In Tuesday’s post, I talked a little about the history of antibiotics and MDROs. While the article might have felt apocalyptic in its pronouncement of the future and our inability to handle the ever increasing threat of superbugs, the reality is that the future might not actually be as bleak as current evidence suggests.
Certainly, the lack of new, effective antibiotics is disconcerting. Thanks to overuse, misuse, and altogether abuse, bacteria are quickly becoming more and more resistant to our safest and most widely used antibiotics.
While relatively few useful antibiotics have been developed over the last 30 years, researchers have found other ways to defend facilities from the onset of pathogens.
Some of these new anti-infections weapons include the use of advanced room disinfection devices like Xenex and minimally invasive procedures like fecal transplants which replace bad bacteria with healthy ones. While fecal transplants are a reactive response to infections like C.diff (the current baddy of baddies in the HAI world), devices like Xenex approach the problem from a preventive stance.
One great example of how this preventive device saves lives can be found in the case example of Cooley Dickinson hospital in North Hampton Massachusetts.
Before implementing Xenex in 2011, Cooley Dickinson had a problem with C.diff much like the rest of the country. Although the facility is much safer than the average American hospital (roughly 1% of Cooley’s patients acquire an HAI during their stay vs. the 5% national average) they had an abnormally high level of C.diff cases.
Each year in this country, roughly 165,000 Americans acquire C.diff, a stomach bug that kills a little over 5% of its victims and causes diarrhea throughout the day mixed with kidney failure, dehydration, nausea, and a fever.
According to Joanne Levin, Medical Director and Infection Preventionist at Cooley Dickinson, C.diff is on the rise and disease and death from this infection has risen dramatically. “One type of C.diff germ has a hard shell, like a seed, that protects it from many traditional cleaning products and it can live in an environment for a month or more. Because of its nature, C.diff is a nightmare for hospitals, is difficult to eliminate, and almost impossible to determine the initial carrier.
While Cooley continued to clean hospital rooms with traditional products, in 2011, they also began using Xenex after discharges.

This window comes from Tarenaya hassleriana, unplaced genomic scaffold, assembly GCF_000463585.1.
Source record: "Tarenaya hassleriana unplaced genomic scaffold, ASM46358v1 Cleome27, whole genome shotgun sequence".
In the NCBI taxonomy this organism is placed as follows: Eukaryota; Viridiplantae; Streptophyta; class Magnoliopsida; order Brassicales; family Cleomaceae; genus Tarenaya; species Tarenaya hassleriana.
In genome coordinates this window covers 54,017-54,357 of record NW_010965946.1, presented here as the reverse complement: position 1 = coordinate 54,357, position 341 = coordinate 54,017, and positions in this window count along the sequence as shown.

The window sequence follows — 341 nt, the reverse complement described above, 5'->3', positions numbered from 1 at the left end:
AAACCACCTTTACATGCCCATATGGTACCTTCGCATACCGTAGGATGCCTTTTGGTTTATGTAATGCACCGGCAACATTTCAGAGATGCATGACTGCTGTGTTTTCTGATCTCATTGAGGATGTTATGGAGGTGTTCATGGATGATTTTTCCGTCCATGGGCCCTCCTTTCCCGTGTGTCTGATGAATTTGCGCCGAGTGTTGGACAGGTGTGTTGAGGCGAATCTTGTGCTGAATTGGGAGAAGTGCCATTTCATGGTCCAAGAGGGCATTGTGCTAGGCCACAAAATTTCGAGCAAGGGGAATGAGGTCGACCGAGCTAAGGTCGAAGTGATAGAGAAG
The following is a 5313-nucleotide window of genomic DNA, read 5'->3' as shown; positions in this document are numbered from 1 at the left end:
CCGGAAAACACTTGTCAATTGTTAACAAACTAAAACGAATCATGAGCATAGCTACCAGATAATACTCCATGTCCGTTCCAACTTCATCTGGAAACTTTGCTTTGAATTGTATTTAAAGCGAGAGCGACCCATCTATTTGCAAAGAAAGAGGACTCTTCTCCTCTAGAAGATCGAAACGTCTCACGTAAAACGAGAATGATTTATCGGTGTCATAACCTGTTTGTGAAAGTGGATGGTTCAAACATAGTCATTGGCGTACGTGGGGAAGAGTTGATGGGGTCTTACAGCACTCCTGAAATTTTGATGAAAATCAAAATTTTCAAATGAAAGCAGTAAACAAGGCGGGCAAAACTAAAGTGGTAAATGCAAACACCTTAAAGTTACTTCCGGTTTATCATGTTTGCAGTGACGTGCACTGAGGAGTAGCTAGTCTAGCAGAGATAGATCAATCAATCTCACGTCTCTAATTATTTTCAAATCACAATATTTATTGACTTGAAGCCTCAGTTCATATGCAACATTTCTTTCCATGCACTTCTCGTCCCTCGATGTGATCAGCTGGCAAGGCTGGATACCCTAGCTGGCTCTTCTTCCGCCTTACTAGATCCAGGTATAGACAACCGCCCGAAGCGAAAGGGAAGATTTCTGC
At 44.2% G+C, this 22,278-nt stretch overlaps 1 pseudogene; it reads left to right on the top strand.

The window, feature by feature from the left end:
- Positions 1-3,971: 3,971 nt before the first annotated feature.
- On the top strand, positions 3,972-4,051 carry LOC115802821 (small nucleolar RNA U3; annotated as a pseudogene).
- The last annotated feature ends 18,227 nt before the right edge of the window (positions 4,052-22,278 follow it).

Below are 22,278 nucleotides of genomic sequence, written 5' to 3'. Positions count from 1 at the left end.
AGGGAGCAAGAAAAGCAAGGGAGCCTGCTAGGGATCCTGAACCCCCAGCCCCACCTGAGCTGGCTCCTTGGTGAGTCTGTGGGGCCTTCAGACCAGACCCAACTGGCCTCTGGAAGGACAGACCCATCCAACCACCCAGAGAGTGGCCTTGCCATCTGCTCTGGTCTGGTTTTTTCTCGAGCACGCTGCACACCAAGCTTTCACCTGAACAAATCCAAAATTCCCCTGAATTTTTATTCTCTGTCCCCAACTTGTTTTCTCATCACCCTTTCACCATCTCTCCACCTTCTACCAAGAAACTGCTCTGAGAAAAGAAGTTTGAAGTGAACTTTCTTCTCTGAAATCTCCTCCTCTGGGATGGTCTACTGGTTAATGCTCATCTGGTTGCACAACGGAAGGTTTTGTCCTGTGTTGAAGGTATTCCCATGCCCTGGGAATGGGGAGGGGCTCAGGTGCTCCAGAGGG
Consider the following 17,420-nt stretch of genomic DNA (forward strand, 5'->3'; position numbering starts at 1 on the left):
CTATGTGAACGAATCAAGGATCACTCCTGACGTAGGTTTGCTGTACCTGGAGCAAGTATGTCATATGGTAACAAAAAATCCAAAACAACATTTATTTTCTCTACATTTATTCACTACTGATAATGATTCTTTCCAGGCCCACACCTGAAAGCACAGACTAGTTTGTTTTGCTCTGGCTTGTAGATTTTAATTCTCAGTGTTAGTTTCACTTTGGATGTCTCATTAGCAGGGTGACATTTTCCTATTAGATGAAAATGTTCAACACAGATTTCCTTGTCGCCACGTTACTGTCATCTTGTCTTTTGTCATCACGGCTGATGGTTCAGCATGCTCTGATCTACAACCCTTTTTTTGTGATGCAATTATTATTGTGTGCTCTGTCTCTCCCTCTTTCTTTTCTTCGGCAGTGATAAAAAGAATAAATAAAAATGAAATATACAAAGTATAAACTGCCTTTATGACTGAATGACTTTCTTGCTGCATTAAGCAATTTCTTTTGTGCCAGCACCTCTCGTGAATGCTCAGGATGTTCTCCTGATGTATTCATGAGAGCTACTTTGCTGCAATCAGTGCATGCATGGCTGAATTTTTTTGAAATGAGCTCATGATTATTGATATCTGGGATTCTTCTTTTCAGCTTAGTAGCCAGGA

“In the first three months, our rate dropped 83 percent, which is unheard of. Over the course of the year it wasn’t quite as low, but by the end of the year we were down to 53 percent, even that is huge to drop by half. We thought that in the first year we had prevented five infections and possibly one or two deaths,” said Dr. Joanne Levin.
Cooley’s success has been so dramatic they recently published an article on their findings in the American Journal of Infection Control and plan to begin using Xenex after every discharge and in every room where a patient could potentially come in contact with the bacteria.
While Cooley is very serious about continuing to find ways to reduce patient contact with MRDO’s by using a combination of Xenex and best hygiene practices, for the time being, they are just excited about throwing their little robot a surprise party for its 2nd birthday.
Xenex is a company on a mission to eradicate the harmful bacteria and viruses that cause the healthcare associated infections which take countless lives around the world every day. While we produce a robot that is used to disinfect hospital rooms, we also think it is critical to inform, support, and arm the general public with the tools and knowledge necessary to help them navigate the tough and often complicated worlds of infection control and health.
John Burnam is a freelance copywriter fortunate enough to be learning a lot about the scary world of superbugs from the smart folks at Xenex Disinfection Services. In his spare time, you can catch him traveling, drinking coffee, and hanging out with his wife and friends.